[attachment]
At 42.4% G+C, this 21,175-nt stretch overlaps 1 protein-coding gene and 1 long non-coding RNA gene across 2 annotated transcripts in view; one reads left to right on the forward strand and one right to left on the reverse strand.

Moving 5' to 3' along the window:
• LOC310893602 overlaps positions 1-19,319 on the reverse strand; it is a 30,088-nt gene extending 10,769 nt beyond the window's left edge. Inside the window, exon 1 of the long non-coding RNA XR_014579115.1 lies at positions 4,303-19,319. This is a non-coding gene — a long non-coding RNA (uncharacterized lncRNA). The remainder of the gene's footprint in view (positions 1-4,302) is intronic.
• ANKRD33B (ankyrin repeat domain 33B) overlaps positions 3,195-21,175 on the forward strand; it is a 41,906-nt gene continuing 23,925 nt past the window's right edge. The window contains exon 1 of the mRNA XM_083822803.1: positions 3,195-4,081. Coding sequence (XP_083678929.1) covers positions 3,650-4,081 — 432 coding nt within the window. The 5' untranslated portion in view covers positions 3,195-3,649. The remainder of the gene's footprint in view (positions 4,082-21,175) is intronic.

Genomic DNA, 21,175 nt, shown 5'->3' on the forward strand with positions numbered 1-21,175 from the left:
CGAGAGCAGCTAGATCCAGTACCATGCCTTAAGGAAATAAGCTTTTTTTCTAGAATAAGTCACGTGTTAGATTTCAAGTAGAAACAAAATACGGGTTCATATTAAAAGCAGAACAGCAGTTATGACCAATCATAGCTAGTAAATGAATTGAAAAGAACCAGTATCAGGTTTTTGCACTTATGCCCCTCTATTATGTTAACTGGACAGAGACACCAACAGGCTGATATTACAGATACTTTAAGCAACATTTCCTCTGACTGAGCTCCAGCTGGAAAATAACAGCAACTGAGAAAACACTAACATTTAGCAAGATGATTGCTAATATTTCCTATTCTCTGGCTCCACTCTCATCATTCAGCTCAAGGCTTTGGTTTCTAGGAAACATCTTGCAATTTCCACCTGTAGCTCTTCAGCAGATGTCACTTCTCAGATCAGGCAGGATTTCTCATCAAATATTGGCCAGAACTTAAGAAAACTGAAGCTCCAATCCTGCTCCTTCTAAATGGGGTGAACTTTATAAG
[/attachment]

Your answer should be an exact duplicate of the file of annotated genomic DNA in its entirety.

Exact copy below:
At 42.4% G+C, this 21,175-nt stretch overlaps 1 protein-coding gene and 1 long non-coding RNA gene across 2 annotated transcripts in view; one reads left to right on the forward strand and one right to left on the reverse strand.

Moving 5' to 3' along the window:
• LOC310893602 overlaps positions 1-19,319 on the reverse strand; it is a 30,088-nt gene extending 10,769 nt beyond the window's left edge. Inside the window, exon 1 of the long non-coding RNA XR_014579115.1 lies at positions 4,303-19,319. This is a non-coding gene — a long non-coding RNA (uncharacterized lncRNA). The remainder of the gene's footprint in view (positions 1-4,302) is intronic.
• ANKRD33B (ankyrin repeat domain 33B) overlaps positions 3,195-21,175 on the forward strand; it is a 41,906-nt gene continuing 23,925 nt past the window's right edge. The window contains exon 1 of the mRNA XM_083822803.1: positions 3,195-4,081. Coding sequence (XP_083678929.1) covers positions 3,650-4,081 — 432 coding nt within the window. The 5' untranslated portion in view covers positions 3,195-3,649. The remainder of the gene's footprint in view (positions 4,082-21,175) is intronic.

Genomic DNA, 21,175 nt, shown 5'->3' on the forward strand with positions numbered 1-21,175 from the left:
CGAGAGCAGCTAGATCCAGTACCATGCCTTAAGGAAATAAGCTTTTTTTCTAGAATAAGTCACGTGTTAGATTTCAAGTAGAAACAAAATACGGGTTCATATTAAAAGCAGAACAGCAGTTATGACCAATCATAGCTAGTAAATGAATTGAAAAGAACCAGTATCAGGTTTTTGCACTTATGCCCCTCTATTATGTTAACTGGACAGAGACACCAACAGGCTGATATTACAGATACTTTAAGCAACATTTCCTCTGACTGAGCTCCAGCTGGAAAATAACAGCAACTGAGAAAACACTAACATTTAGCAAGATGATTGCTAATATTTCCTATTCTCTGGCTCCACTCTCATCATTCAGCTCAAGGCTTTGGTTTCTAGGAAACATCTTGCAATTTCCACCTGTAGCTCTTCAGCAGATGTCACTTCTCAGATCAGGCAGGATTTCTCATCAAATATTGGCCAGAACTTAAGAAAACTGAAGCTCCAATCCTGCTCCTTCTAAATGGGGTGAACTTTATAAG